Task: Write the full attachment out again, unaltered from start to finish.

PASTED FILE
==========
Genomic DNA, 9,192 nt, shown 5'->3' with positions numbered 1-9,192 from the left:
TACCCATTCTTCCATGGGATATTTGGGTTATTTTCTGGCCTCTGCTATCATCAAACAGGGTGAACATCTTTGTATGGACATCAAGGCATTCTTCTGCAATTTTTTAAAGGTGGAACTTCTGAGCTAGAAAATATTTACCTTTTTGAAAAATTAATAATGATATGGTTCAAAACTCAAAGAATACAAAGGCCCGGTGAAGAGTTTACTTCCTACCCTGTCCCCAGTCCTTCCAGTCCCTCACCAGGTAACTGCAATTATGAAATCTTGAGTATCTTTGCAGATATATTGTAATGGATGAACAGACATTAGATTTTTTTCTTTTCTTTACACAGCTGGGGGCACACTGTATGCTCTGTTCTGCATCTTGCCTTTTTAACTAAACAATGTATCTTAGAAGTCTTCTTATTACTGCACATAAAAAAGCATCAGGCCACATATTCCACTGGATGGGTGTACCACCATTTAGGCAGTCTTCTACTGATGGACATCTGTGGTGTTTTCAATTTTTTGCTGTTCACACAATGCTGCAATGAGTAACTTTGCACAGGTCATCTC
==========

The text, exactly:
Genomic DNA, 9,192 nt, shown 5'->3' with positions numbered 1-9,192 from the left:
TACCCATTCTTCCATGGGATATTTGGGTTATTTTCTGGCCTCTGCTATCATCAAACAGGGTGAACATCTTTGTATGGACATCAAGGCATTCTTCTGCAATTTTTTAAAGGTGGAACTTCTGAGCTAGAAAATATTTACCTTTTTGAAAAATTAATAATGATATGGTTCAAAACTCAAAGAATACAAAGGCCCGGTGAAGAGTTTACTTCCTACCCTGTCCCCAGTCCTTCCAGTCCCTCACCAGGTAACTGCAATTATGAAATCTTGAGTATCTTTGCAGATATATTGTAATGGATGAACAGACATTAGATTTTTTTCTTTTCTTTACACAGCTGGGGGCACACTGTATGCTCTGTTCTGCATCTTGCCTTTTTAACTAAACAATGTATCTTAGAAGTCTTCTTATTACTGCACATAAAAAAGCATCAGGCCACATATTCCACTGGATGGGTGTACCACCATTTAGGCAGTCTTCTACTGATGGACATCTGTGGTGTTTTCAATTTTTTGCTGTTCACACAATGCTGCAATGAGTAACTTTGCACAGGTCATCTC